A deep scale is one where the interval vector has 6 different digits.

no

Interval Structure

Defines the scale as the sequence of intervals between one tone and the next.

[1, 1, 1, 1, 3, 2, 1, 2]

Interval Vector

Describes the intervallic content of the scale, read from left to right as the number of occurences of each interval size from semitone, up to six semitones.

<5, 5, 6, 4, 5, 3>

Interval Spectrum

The same as the Interval Vector, but expressed in a syntax used by Howard Hanson.

p5m4n6s5d5t3

Distribution Spectra

Describes the specific interval sizes that exist for each generic interval size. Each generic <g> has a spectrum {n,...}. The Spectrum Width is the difference between the highest and lowest values in each spectrum.

<1> = {1,2,3}
<2> = {2,3,4,5}
<3> = {3,4,5,6}
<4> = {4,5,6,7,8}
<5> = {6,7,8,9}
<6> = {7,8,9,10}
<7> = {9,10,11}

Spectra Variation

Determined by the Distribution Spectra; this is the sum of all spectrum widths divided by the scale cardinality.

2.5

Maximally Even

A scale is maximally even if the tones are optimally spaced apart from each other.

no

Maximal Area Set

A scale is a maximal area set if a polygon described by vertices dodecimetrically placed around a circle produces the maximal interior area for scales of the same cardinality. All maximally even sets have maximal area, but not all maximal area sets are maximally even.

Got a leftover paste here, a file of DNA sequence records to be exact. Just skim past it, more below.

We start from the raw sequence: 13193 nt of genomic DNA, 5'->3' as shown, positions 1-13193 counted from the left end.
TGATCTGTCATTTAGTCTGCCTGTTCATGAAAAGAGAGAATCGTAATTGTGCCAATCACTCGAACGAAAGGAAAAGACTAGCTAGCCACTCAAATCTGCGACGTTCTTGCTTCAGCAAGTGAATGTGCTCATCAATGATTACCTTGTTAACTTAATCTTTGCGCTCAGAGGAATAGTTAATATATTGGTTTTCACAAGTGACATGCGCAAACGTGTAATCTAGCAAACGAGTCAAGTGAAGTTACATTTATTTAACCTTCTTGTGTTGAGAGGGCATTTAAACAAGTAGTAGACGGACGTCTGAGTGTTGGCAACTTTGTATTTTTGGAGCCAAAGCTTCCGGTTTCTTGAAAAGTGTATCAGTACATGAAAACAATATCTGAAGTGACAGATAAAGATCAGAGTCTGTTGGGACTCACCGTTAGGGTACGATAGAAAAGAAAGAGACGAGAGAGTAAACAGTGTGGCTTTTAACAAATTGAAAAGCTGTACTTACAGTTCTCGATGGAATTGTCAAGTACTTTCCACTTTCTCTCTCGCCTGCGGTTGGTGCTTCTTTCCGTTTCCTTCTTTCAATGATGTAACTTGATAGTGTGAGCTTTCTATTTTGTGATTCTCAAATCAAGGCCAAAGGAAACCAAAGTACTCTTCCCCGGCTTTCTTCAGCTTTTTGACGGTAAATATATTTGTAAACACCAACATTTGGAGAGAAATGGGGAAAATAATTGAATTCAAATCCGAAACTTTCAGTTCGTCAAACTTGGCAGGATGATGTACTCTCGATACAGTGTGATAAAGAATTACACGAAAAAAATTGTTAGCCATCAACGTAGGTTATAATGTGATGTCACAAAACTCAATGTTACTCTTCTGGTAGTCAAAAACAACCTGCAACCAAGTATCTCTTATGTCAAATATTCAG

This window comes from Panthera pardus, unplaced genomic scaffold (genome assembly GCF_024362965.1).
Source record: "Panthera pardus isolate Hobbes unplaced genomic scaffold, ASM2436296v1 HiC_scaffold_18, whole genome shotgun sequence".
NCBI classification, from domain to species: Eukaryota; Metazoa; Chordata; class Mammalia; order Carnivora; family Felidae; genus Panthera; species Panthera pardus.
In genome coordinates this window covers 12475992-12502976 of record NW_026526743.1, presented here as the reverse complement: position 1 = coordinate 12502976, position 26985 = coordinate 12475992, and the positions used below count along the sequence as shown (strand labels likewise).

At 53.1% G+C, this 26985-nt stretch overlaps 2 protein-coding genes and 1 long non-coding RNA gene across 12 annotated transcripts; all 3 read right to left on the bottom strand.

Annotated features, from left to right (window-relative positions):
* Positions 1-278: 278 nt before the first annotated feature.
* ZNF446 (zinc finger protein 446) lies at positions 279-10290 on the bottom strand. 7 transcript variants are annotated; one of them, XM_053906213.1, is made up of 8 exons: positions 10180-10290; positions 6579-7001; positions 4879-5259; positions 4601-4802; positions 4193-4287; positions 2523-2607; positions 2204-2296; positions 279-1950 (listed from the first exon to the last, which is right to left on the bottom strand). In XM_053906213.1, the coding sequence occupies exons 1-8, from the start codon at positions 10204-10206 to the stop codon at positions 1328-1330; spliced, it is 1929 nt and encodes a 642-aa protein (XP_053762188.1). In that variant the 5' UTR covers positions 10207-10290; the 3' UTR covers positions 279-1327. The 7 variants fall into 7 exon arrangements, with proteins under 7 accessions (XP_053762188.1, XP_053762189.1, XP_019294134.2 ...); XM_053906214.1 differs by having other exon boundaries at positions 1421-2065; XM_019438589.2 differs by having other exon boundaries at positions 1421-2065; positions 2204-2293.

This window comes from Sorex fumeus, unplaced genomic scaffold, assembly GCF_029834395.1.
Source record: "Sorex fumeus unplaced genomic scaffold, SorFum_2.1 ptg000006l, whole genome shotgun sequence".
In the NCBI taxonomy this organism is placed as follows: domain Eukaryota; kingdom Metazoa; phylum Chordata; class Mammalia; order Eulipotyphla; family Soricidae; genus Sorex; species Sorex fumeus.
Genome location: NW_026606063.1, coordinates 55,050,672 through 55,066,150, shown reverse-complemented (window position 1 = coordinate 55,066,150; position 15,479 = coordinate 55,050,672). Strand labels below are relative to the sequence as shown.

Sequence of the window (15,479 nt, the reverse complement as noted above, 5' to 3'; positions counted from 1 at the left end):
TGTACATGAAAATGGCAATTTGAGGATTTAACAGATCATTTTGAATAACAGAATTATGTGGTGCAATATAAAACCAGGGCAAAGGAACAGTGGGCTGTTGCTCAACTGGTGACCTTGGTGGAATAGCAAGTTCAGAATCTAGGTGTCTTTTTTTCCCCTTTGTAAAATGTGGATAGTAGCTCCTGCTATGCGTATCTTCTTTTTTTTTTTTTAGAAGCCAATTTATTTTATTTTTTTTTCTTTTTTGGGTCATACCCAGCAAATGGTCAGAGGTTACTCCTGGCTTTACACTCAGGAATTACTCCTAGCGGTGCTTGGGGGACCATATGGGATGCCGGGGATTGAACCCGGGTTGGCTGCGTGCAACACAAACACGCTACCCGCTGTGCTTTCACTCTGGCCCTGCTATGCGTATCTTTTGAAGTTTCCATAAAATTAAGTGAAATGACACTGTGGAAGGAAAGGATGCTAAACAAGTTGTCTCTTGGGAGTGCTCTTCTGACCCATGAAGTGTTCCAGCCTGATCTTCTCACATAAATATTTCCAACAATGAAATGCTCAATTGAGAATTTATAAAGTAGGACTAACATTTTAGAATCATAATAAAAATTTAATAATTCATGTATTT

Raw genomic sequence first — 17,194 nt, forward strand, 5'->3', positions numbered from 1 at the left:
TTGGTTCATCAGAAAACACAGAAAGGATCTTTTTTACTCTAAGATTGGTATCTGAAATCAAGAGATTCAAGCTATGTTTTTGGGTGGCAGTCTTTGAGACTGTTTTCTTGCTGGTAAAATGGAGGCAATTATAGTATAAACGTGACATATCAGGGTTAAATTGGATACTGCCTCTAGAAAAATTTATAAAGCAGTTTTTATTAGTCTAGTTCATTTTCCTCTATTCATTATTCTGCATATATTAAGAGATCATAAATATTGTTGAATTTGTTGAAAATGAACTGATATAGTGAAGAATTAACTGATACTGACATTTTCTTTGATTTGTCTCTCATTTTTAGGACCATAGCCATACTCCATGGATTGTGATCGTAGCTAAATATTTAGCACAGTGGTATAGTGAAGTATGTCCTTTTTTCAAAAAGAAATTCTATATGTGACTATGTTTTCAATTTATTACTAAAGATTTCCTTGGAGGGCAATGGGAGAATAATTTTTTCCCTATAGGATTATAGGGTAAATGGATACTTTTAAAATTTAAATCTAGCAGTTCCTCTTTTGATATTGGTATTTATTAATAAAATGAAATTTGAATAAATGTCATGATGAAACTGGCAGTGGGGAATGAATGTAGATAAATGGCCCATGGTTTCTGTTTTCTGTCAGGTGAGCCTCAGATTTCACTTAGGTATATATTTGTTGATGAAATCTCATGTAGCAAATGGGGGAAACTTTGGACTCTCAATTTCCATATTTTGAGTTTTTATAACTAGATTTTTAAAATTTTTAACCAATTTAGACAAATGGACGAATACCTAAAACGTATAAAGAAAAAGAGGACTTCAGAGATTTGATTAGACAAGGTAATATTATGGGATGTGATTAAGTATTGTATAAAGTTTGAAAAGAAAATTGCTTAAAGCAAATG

no

Interior Area

Area of the polygon described by vertices placed for each tone of the scale dodecimetrically around a unit circle, ie a circle with radius of 1.

2.616

Polygon Perimeter

Perimeter of the polygon described by vertices placed for each tone of the scale dodecimetrically around a unit circle.

6.002

Myhill Property

A scale has Myhill Property if the Interval Spectra has exactly two specific intervals for every generic interval.

no

Balanced

A scale is balanced if the distribution of its tones would satisfy the "centrifuge problem", ie are placed such that it would balance on its centre point.

no

Ridge Tones

Ridge Tones are those that appear in all transpositions of a scale upon the members of that scale. Ridge Tones correspond directly with axes of reflective symmetry.

none

Propriety

Also known as Rothenberg Propriety, named after its inventor. Propriety describes whether every specific interval is uniquely mapped to a generic interval. A scale is either "Proper", "Strictly Proper", or "Improper".

Improper

Heteromorphic Profile

Defined by Norman Carey (2002), the heteromorphic profile is an ordered triple of (c, a, d) where c is the number of contradictions, a is the number of ambiguities, and d is the number of differences. When c is zero, the scale is Proper. When a is also zero, the scale is Strictly Proper.

(36, 72, 151)

Common Triads